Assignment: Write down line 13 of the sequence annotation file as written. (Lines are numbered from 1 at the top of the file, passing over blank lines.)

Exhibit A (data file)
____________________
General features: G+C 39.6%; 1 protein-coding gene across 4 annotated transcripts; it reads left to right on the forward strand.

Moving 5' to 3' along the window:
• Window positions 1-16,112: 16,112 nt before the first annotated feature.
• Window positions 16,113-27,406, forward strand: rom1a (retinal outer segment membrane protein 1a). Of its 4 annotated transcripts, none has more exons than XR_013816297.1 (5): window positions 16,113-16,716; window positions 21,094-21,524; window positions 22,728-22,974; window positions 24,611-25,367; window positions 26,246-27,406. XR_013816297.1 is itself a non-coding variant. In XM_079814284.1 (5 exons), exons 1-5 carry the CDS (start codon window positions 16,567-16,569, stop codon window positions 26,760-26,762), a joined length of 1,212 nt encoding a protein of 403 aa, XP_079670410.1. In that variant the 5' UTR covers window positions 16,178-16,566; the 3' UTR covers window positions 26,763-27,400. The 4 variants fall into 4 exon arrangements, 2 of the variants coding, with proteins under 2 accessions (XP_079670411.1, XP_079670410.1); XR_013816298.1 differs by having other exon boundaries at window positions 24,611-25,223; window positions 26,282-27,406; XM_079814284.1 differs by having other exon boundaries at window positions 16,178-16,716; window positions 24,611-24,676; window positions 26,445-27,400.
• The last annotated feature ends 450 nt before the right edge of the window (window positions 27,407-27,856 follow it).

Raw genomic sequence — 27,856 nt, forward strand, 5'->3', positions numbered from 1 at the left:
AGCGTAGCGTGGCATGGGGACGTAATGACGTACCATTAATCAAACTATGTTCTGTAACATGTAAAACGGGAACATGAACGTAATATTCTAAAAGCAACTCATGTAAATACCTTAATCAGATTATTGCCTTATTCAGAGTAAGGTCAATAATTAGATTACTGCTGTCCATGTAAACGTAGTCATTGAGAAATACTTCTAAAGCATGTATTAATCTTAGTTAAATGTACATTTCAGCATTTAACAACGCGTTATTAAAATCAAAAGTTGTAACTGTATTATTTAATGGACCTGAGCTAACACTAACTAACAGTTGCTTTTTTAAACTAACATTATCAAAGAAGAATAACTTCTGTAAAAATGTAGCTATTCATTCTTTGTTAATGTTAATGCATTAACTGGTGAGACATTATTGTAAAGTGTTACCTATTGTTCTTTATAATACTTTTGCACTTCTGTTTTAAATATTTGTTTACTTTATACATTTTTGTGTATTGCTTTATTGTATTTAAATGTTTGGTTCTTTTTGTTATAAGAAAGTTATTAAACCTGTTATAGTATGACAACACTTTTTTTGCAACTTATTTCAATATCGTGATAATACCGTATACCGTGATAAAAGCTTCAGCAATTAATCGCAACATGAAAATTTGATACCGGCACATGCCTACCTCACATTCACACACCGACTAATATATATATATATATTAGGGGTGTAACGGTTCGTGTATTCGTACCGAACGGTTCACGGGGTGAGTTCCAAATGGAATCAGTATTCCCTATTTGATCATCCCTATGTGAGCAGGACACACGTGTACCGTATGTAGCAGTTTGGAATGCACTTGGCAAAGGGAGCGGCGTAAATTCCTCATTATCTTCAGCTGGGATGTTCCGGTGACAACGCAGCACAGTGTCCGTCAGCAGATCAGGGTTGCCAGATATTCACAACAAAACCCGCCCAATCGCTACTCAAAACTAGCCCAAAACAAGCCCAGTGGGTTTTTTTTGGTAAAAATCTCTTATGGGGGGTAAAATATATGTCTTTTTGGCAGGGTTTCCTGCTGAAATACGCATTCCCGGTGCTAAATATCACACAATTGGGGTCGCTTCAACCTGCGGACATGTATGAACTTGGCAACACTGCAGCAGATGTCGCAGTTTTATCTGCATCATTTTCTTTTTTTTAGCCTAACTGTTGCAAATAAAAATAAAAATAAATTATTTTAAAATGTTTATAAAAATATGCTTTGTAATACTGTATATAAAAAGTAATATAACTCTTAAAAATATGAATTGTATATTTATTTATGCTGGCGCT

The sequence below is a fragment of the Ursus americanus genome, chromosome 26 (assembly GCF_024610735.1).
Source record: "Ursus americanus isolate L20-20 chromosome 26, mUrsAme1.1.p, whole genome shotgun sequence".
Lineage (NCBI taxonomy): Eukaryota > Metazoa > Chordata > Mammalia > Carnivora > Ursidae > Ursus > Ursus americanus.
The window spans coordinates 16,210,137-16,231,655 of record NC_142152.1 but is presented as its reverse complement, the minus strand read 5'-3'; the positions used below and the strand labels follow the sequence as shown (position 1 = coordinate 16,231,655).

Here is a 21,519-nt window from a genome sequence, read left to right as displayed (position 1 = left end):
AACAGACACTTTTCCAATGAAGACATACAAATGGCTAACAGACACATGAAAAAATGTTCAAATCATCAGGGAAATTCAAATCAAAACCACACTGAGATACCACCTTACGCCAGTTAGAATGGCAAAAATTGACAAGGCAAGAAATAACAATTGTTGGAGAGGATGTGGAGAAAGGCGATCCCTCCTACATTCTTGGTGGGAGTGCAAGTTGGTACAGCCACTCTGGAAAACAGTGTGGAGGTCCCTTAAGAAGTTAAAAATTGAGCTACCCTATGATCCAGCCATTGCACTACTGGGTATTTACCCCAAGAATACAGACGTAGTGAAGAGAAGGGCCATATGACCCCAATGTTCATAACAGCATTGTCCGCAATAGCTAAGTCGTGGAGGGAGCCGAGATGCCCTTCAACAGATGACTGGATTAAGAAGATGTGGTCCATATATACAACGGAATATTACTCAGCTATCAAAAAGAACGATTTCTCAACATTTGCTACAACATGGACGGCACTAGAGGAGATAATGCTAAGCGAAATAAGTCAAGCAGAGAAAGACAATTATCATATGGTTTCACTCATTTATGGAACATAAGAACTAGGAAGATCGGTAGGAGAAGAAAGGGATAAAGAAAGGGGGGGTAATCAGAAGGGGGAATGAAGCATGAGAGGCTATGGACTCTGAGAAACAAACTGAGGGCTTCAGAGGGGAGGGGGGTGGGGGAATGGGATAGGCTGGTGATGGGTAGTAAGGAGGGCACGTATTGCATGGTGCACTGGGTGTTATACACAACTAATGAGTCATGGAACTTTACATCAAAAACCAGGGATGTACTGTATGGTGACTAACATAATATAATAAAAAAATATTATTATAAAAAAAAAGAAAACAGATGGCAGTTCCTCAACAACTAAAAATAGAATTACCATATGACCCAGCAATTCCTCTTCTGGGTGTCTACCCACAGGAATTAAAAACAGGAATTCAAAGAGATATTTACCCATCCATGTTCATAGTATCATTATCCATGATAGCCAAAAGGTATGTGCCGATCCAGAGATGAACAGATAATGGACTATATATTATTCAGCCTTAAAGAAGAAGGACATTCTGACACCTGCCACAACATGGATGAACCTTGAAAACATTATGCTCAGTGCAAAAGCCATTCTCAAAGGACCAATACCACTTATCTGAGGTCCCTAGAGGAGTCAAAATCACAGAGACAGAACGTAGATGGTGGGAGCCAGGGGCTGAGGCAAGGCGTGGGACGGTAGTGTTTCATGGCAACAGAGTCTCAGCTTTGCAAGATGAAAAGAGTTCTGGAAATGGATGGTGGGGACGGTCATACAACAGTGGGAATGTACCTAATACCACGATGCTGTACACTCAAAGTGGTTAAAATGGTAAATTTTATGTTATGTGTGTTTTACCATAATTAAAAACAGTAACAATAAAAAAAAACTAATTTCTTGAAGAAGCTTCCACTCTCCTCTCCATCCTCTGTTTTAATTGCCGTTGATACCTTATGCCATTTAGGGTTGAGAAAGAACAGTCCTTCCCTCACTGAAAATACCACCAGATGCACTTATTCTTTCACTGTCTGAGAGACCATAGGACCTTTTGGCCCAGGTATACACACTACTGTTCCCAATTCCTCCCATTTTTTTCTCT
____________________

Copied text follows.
AACAGACACTTTTCCAATGAAGACATACAAATGGCTAACAGACACATGAAAAAATGTTCAAATCATCAGGGAAATTCAAATCAAAACCACACTGAGATACCACCTTACGCCAGTTAGAATGGCAAAAATTGACAAGGCAAGAAATAACAATTGTTGGAGAGGATGTGGAGAAAGGCGATCCCTCCTACATTCTTGGTGGGAGTGCAAGTTGGTACAGCCACTCTGGAAAACAGTGTGGAGGTCCCTTAAGAAGTTAAAAATTGAGCTACCCTATGATCCAGCCATTGCACTACTGGGTATTTACCCCAAGAATACAGACGTAGTGAAGAGAAGGGCCATATGACCCCAATGTTCATAACAGCATTGTCCGCAATAGCTAAGTCGTGGAGGGAGCCGAGATGCCCTTCAACAGATGACTGGATTAAGAAGATGTGGTCCATATATACAACGGAATATTACTCAGCTATCAAAAAGAACGATTTCTCAACATTTGCTACAACATGGACGGCACTAGAGGAGATAATGCTAAGCGAAATAAGTCAAGCAGAGAAAGACAATTATCATATGGTTTCACTCATTTATGGAACATAAGAACTAGGAAGATCGGTAGGAGAAGAAAGGGATAAAGAAAGGGGGGGTAATCAGAAGGGGGAATGAAGCATGAGAGGCTATGGACTCTGAGAAACAAACTGAGGGCTTCAGAGGGGAGGGGGGTGGGGGAATGGGATAGGCTGGTGATGGGTAGTAAGGAGGGCACGTATTGCATGGTGCACTGGGTGTTATACACAACTAATGAGTCATGGAACTTTACATCAAAAACCAGGGATGTACTGTATGGTGACTAACATAATATAATAAAAAAATATTATTATAAAAAAAAAGAAAACAGATGGCAGTTCCTCAACAACTAAAAATAGAATTACCATATGACCCAGCAATTCCTCTTCTGGGTGTCTACCCACAGGAATTAAAAACAGGAATTCAAAGAGATATTTACCCATCCATGTTCATAGTATCATTATCCATGATAGCCAAAAGGTATGTGCCGATCCAGAGATGAACAGATAATGGACTATATATTATTCAGCCTTAAAGAAGAAGGACATTCTGACACCTGCCACAACATGGATGAACCTTGAAAACATTATGCTCAGTGCAAAAGCCATTCTCAAAGGACCAATACCACTTATCTGAGGTCCCTAGAGGAGTCAAAATCACAGAGACAGAACGTAGATGGTGGGAGCCAGGGGCTGAGGCAAGGCGTGGGACGGTAGTGTTTCATGGCAACAGAGTCTCAGCTTTGCAAGATGAAAAGAGTTCTGGAAATGGATGGTGGGGACGGTCATACAACAGTGGGAATGTACCTAATACCACGATGCTGTACACTCAAAGTGGTTAAAATGGTAAATTTTATGTTATGTGTGTTTTACCATAATTAAAAACAGTAACAATAAAAAAAAACTAATTTCTTGAAGAAGCTTCCACTCTCCTCTCCATCCTCTGTTTTAATTGCCGTTGATACCTTATGCCATTTAGGGTTGAGAAAGAACAGTCCTTCCCTCACTGAAAATACCACCAGATGCACTTATTCTTTCACTGTCTGAGAGACCATAGGACCTTTTGGCCCAGGTATACACACTACTGTTCCCAATTCCTCCCATTTTTTTCTCT